“Failure to revise the outdated Blaine Amendment in the Georgia Constitution could result in disaster to the current social services systems in the state,” Archbishop Gregory said. “Its repeal will protect the social services system that includes a vast array of private organizations that provide vital resources to the most vulnerable and disadvantaged among us including foster children, battered women, refugees and the disabled.”
Archbishop Gregory concluded his remarks by introducing the governor, who in turn welcomed the archbishop to Atlanta.
“It’s an honor to have you with us today, standing shoulder to shoulder with all of us,” Gov. Perdue said.
“I believe Georgians in need deserve access to the best family and social services, delivered by the best providers, whomever they may be. And I believe that if folks are moved by faith to do good works, that’s something we should celebrate and encourage as a state, not penalize and prohibit,” said Gov. Perdue. “We need this amendment so that faith-based providers have the same opportunity as others to partner with the state and provide family and social services.”
The governor continued to express the need for faith-based services to pick up the pieces of Georgians’ broken lives.
“We have clearly seen that the government cannot meet all the needs of our state, but must rely on faith-based service,” he said. “We need people who have a heart of passion for service and who have a heart of compassion for others.”
He told the crowd that he had introduced the Faith and Family Services Amendment the day before and already has backing from the Senate. He encouraged others to write to their senators and representatives and to “let them know with love” that they should support the new amendment.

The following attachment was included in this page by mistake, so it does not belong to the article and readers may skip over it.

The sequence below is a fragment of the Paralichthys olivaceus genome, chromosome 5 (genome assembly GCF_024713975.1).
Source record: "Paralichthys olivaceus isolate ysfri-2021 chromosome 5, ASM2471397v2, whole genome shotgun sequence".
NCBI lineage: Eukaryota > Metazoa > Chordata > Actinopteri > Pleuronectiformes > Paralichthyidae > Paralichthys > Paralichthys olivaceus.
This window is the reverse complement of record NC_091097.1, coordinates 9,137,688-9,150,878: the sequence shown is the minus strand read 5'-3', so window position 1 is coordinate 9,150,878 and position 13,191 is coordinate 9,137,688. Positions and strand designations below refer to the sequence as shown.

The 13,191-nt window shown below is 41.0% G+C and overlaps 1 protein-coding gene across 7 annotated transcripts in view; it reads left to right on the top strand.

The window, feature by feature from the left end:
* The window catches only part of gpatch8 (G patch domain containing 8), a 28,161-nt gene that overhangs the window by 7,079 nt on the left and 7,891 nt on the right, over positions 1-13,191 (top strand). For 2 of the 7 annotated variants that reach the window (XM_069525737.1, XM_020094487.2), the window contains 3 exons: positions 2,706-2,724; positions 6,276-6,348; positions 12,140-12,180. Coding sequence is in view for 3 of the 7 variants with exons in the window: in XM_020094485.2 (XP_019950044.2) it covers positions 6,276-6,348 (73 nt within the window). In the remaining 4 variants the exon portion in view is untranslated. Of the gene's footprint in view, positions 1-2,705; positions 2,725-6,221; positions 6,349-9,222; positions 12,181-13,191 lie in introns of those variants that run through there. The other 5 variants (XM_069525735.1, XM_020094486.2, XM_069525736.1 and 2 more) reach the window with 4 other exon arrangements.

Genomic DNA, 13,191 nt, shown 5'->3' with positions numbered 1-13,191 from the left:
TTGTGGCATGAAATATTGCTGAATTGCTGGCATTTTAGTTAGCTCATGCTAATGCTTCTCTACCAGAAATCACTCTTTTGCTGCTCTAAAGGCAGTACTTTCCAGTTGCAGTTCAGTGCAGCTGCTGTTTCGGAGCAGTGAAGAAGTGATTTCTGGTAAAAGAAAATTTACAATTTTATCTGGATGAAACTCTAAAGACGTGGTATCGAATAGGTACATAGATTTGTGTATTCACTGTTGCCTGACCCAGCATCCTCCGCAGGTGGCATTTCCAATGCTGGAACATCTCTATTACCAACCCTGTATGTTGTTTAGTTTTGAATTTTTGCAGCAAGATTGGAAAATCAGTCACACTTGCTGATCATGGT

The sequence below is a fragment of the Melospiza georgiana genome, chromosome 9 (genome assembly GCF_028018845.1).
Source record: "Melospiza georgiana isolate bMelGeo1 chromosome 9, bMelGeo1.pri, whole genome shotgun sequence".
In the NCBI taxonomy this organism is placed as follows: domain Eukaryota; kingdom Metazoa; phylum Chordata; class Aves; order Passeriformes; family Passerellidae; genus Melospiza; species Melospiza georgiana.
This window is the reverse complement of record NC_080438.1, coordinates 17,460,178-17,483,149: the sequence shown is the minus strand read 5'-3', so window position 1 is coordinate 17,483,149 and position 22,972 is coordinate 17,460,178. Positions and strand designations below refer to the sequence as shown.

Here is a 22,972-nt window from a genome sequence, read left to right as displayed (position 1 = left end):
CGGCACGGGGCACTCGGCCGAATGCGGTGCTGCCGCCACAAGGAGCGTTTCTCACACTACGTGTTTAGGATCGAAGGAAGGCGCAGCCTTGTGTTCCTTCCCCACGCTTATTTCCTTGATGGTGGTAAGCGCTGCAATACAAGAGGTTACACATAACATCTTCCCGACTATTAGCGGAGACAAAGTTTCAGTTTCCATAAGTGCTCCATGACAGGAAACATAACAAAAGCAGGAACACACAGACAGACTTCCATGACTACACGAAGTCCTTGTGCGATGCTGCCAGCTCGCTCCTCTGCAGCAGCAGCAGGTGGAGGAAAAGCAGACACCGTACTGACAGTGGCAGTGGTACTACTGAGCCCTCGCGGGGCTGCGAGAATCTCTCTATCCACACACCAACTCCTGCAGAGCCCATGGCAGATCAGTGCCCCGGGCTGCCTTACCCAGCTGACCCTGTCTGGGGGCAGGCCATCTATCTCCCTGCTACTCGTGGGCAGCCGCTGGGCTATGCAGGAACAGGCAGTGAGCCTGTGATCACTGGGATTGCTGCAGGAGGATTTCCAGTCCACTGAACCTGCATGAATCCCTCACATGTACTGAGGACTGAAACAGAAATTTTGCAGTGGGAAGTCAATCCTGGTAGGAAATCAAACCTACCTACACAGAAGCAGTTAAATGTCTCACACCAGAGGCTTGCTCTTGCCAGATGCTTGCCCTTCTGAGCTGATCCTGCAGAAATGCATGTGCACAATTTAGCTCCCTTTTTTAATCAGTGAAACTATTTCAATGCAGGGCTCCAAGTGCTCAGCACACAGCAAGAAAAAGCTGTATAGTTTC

Sen. Judson Hill from East Cobb County is one of the senators who backs the amendment.
“For centuries, people of faith have reached out to serve the most needy in our community. This amendment can contribute to the help that’s critical and evidences to the love that Christ showed all of us by dying on the cross,” he said. “We need to keep providing services that bring (that) to others and to continue to encourage faith communities to express that love to others.”
Sister Joyce Ann Hertzig, OP, coordinator of parish and community outreach for Catholic Social Services, was on hand to show her support for the amendment.
“Many parishes have programs such as food pantries and shelters and prison ministry,” she said. “This would give them the opportunity to gain resources that will help them to do that.”
Joe Krygiel, Secretary for Catholic Charities, was also at the Capitol to offer support to the archbishop and the governor. Since he began his new role for the archdiocese last August, he has become more aware of the many ways that Catholic Social Services aids those in need, regardless of “culture, race or religion, and with deep compassion and charity.”
“Catholic Charities, along with the other faith-based providers of social services, offers this help and hope with a spiritual dimension that often makes the difference for our clients,” he said. “The demand for our social services is growing every day, and Catholic Charities cannot respond to this need alone. We will reach a crisis point soon unless Catholic Charities and other faith-based groups respond to that need through additional funding resources.”
Krygiel believes that with the strong support of Archbishop Gregory and Bishop Boland, as well as that of the Catholic and other faith communities in the state, there is a “real opportunity to repeal the Blaine Amendment and pass Gov. Perdue’s initiative.”
“Our faith-based groups already have the expertise in place to respond to this need,” he said. “By allowing state funding of needed social services, both the state of Georgia and the local communities will benefit through the efficient delivery of these services.”